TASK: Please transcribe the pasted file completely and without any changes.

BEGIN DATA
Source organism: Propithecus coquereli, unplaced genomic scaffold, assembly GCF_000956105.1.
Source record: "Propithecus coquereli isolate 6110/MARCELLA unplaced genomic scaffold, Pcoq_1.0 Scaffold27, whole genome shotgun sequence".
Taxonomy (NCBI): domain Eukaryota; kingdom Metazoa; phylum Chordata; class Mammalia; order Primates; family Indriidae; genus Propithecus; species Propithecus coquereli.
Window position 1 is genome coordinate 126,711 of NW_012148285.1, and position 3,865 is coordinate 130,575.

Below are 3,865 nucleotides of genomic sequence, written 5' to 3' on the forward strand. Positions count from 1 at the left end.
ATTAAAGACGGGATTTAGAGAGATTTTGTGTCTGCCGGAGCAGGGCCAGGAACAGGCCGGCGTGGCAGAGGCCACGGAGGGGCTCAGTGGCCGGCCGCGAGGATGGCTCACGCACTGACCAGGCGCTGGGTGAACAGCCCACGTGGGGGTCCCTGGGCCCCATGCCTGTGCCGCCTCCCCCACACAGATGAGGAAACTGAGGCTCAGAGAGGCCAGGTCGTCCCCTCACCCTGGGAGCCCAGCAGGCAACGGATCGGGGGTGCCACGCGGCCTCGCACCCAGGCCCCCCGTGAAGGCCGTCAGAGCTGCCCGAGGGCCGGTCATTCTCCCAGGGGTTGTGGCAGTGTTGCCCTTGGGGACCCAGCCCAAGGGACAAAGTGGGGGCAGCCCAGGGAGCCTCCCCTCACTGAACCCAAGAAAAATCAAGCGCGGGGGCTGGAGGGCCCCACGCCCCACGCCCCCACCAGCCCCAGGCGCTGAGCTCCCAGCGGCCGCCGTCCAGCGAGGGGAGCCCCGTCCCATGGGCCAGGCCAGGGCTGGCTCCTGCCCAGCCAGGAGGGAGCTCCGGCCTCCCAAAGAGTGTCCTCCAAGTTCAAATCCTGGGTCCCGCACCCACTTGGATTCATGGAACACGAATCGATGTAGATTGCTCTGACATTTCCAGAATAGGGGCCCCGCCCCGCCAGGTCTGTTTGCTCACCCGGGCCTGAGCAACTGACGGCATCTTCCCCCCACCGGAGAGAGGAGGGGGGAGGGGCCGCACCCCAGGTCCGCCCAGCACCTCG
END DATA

Source organism: Propithecus coquereli, unplaced genomic scaffold, assembly GCF_000956105.1.
Source record: "Propithecus coquereli isolate 6110/MARCELLA unplaced genomic scaffold, Pcoq_1.0 Scaffold27, whole genome shotgun sequence".
Taxonomy (NCBI): domain Eukaryota; kingdom Metazoa; phylum Chordata; class Mammalia; order Primates; family Indriidae; genus Propithecus; species Propithecus coquereli.
Window position 1 is genome coordinate 126,711 of NW_012148285.1, and position 3,865 is coordinate 130,575.

Below are 3,865 nucleotides of genomic sequence, written 5' to 3' on the forward strand. Positions count from 1 at the left end.
ATTAAAGACGGGATTTAGAGAGATTTTGTGTCTGCCGGAGCAGGGCCAGGAACAGGCCGGCGTGGCAGAGGCCACGGAGGGGCTCAGTGGCCGGCCGCGAGGATGGCTCACGCACTGACCAGGCGCTGGGTGAACAGCCCACGTGGGGGTCCCTGGGCCCCATGCCTGTGCCGCCTCCCCCACACAGATGAGGAAACTGAGGCTCAGAGAGGCCAGGTCGTCCCCTCACCCTGGGAGCCCAGCAGGCAACGGATCGGGGGTGCCACGCGGCCTCGCACCCAGGCCCCCCGTGAAGGCCGTCAGAGCTGCCCGAGGGCCGGTCATTCTCCCAGGGGTTGTGGCAGTGTTGCCCTTGGGGACCCAGCCCAAGGGACAAAGTGGGGGCAGCCCAGGGAGCCTCCCCTCACTGAACCCAAGAAAAATCAAGCGCGGGGGCTGGAGGGCCCCACGCCCCACGCCCCCACCAGCCCCAGGCGCTGAGCTCCCAGCGGCCGCCGTCCAGCGAGGGGAGCCCCGTCCCATGGGCCAGGCCAGGGCTGGCTCCTGCCCAGCCAGGAGGGAGCTCCGGCCTCCCAAAGAGTGTCCTCCAAGTTCAAATCCTGGGTCCCGCACCCACTTGGATTCATGGAACACGAATCGATGTAGATTGCTCTGACATTTCCAGAATAGGGGCCCCGCCCCGCCAGGTCTGTTTGCTCACCCGGGCCTGAGCAACTGACGGCATCTTCCCCCCACCGGAGAGAGGAGGGGGGAGGGGCCGCACCCCAGGTCCGCCCAGCACCTCG